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Did Einstein help toward creating the Atom Bomb?

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posted on Mar, 29 2004 @ 11:04 PM
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I was wondering if anyone knew to what extent did Albert Einstein participate in the Manhattan Project or if he even participated in the project.

I remember him sending a letter to FDR that the Nazis have successfully completed atmoic fission of uranium, which is the first part toward creating the atom bomb, but did he help in the Manhattan project?




posted on Mar, 29 2004 @ 11:05 PM
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I haven't read much into it but wasn't it Einstein's equations that made some of it possible?



posted on Mar, 29 2004 @ 11:07 PM
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I haven't read much into it but wasn't it Einstein's equations that made some of it possible?


Do you know which one? I don't remember anything of Einstein's equations coming into the play in creating the atom bomb?



posted on Mar, 29 2004 @ 11:08 PM
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Yes, E=mc2 allowed them to build the bomb.

Albert Einstein was able to see where an understanding of this formula would lead. Although peaceful by nature and politics, he helped write a letter to the President of the United States, urging him to fund research into the development of an atomic bomb ... before the Nazis or Japan developed their own first. The result was the Manhatten Project, which did in fact produce the first tangible evidence of ... the atomic bomb!

www.geocities.com...

[Edited on 29-3-2004 by kinglizard]



posted on Mar, 29 2004 @ 11:14 PM
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Therefore Albert Einstein intiated the process of creating the nuclear bomb, but he didn't do anything else to help the Manhattan Project? i.e. help the scientists involved in the Manhattan in understanding what his formula meant, firsthand?

Was Einstein popular during his exile in US? Because it seems that the President took his word and started a 2 billion dollar project. Or was it because of other reasons too?



posted on Mar, 29 2004 @ 11:16 PM
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The Allies were aware of the German effort to develope the A-bomb. It became a race. The rest is history.



posted on Mar, 29 2004 @ 11:18 PM
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Originally posted by intrepid
The Allies were aware of the German effort to develope the A-bomb. It became a race. The rest is history.


Interesting. Did the Germans knew of the Allied effort to develop the Atom Bomb?



posted on Mar, 29 2004 @ 11:18 PM
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Here is something that you might useful:


Albert Einstein did not directly participate in the invention of the atomic bomb. But as we shall see, he was instrumental in facilitating its development.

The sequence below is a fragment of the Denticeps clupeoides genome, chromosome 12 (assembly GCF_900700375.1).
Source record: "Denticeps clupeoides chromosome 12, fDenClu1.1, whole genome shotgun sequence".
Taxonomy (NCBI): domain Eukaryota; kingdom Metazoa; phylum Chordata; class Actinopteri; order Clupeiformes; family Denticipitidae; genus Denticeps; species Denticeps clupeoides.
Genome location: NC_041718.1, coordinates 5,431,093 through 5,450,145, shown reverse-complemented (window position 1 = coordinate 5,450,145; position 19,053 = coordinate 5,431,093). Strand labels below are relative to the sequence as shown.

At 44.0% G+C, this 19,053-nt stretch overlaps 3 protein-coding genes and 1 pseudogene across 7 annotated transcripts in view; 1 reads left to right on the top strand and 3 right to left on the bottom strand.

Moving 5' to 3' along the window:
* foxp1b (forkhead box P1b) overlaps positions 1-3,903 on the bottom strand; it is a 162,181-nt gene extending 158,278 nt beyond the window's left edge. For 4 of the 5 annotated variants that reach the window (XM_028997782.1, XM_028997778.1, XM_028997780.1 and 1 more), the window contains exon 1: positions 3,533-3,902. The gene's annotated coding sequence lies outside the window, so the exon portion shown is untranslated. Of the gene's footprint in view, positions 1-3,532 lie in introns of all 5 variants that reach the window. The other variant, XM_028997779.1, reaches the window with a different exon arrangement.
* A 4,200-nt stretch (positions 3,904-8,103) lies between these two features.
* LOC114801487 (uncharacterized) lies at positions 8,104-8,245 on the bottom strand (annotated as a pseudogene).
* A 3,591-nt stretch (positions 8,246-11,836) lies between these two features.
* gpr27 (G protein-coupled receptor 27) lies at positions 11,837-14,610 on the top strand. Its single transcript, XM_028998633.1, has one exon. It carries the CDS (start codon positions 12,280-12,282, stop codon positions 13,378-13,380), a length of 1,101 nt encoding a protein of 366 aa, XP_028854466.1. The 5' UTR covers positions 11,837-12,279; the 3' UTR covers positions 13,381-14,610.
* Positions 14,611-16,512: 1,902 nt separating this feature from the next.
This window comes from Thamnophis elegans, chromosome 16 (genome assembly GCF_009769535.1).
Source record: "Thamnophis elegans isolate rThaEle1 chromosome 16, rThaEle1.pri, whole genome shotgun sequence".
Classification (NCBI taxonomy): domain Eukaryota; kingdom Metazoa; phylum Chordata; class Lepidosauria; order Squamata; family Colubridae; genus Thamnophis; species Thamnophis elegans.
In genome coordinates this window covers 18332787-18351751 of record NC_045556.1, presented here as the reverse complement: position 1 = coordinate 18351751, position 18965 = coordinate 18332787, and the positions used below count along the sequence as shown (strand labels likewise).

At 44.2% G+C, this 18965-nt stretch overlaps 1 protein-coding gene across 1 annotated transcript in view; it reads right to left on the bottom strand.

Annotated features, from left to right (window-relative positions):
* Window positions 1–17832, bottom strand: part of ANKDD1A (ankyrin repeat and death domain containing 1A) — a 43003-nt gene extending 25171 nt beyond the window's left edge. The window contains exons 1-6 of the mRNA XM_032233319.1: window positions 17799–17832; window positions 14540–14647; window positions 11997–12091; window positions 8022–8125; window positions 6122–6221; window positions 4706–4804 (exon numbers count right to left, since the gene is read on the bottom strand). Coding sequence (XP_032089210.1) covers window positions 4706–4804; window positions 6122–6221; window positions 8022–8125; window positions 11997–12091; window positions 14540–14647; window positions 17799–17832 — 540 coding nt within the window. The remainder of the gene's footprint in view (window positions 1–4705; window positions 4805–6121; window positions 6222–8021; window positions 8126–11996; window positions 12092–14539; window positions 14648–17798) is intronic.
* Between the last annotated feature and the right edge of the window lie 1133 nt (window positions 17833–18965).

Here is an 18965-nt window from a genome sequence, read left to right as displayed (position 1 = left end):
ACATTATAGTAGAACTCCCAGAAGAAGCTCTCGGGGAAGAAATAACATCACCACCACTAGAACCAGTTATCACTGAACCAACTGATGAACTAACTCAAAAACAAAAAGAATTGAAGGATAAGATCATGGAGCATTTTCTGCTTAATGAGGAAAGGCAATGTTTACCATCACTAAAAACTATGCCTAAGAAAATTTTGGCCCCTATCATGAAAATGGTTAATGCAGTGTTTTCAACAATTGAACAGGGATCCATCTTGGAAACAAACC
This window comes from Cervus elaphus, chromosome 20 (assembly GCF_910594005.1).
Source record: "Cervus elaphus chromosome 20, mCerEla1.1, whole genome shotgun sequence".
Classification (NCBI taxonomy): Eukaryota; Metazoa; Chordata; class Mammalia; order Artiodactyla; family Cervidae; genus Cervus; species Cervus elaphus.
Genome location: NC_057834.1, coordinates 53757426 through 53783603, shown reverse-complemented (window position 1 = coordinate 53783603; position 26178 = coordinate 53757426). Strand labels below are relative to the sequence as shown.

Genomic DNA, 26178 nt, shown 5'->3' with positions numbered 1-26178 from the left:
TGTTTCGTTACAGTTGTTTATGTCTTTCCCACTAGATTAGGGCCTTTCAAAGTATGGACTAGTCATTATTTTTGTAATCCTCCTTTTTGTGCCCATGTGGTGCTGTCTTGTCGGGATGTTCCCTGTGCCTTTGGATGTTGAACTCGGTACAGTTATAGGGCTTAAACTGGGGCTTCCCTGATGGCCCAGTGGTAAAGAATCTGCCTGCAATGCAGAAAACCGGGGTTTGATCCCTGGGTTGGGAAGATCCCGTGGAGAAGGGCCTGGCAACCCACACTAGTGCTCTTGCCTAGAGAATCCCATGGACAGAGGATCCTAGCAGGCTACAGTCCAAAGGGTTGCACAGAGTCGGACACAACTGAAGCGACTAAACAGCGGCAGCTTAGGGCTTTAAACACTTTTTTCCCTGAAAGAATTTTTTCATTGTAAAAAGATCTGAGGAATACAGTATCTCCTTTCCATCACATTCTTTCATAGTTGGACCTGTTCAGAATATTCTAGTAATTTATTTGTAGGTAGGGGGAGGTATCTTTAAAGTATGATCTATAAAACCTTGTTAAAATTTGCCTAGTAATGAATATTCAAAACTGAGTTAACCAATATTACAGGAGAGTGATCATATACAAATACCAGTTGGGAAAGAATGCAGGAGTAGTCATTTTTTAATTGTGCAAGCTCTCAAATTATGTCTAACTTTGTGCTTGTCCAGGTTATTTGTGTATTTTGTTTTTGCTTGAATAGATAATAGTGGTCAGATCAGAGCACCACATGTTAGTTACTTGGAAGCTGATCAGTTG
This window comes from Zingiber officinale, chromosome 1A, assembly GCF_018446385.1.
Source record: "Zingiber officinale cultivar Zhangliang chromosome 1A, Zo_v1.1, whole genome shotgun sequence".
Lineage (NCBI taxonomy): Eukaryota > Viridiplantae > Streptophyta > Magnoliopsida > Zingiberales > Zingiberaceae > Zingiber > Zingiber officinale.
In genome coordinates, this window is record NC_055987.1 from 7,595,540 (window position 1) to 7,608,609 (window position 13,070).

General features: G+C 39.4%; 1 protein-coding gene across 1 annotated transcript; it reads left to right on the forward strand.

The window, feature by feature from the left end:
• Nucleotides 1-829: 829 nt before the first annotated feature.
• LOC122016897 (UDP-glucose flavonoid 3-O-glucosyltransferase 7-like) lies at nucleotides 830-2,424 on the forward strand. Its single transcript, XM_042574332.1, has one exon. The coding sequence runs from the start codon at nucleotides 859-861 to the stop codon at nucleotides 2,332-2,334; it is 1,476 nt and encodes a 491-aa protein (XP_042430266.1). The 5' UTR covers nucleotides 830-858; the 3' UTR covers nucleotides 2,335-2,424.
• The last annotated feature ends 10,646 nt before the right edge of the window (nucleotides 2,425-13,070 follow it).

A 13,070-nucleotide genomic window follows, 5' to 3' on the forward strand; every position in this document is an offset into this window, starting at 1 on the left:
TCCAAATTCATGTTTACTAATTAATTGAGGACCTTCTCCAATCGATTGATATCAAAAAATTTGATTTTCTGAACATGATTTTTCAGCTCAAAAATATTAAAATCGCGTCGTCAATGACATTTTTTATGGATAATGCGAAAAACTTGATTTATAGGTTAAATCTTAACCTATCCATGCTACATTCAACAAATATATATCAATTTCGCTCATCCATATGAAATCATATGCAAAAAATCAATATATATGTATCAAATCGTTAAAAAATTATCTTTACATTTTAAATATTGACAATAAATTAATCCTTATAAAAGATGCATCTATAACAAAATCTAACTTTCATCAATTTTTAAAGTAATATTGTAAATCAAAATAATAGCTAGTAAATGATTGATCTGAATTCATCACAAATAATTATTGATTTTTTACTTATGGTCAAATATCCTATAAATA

In 1905, as part of his Special Theory of Relativity, he made the intriguing point that a large amount of energy could be released from a small amount of matter. This was expressed by the equation E=mc2 (energy = mass times the speed of light squared). The atomic bomb would clearly illustrate this principle.

But bombs were not what Einstein had in mind when he published this equation. Indeed, he considered himself to be a pacifist. In 1929, he publicly declared that if a war broke out he would "unconditionally refuse to do war service, direct or indirect... regardless of how the cause of the war should be judged." (Ronald Clark, "Einstein: The Life and Times", pg. 428). His position would change in 1933, as the result of Adolf Hitler's ascent to power in Germany. While still promoting peace, Einstein no longer fit his previous self-description of being an "absolute pacifist".

Einstein's greatest role in the invention of the atomic bomb was signing a letter to President Franklin Roosevelt urging that the bomb be built. The splitting of the uranium atom in Germany in December 1938 plus continued German aggression led some physicists to fear that Germany might be working on an atomic bomb. Among those concerned were physicists Leo Szilard and Eugene Wigner. But Szilard and Wigner had no influence with those in power. So in July 1939 they explained the problem to someone who did: Albert Einstein. According to Szilard, Einstein said the possibility of a chain reaction "never occurred to me", altho Einstein was quick to understand the concept (Clark, pg. 669+; Spencer Weart & Gertrud Weiss Szilard, eds., "Leo Szilard: His Version of the Facts", pg. 83). After consulting with Einstein, in August 1939 Szilard wrote a letter to President Roosevelt with Einstein's signature on it. The letter was delivered to Roosevelt in October 1939 by Alexander Sachs, a friend of the President. Germany had invaded Poland the previous month; the time was ripe for action. That October the Briggs Committee was appointed to study uranium chain reactions.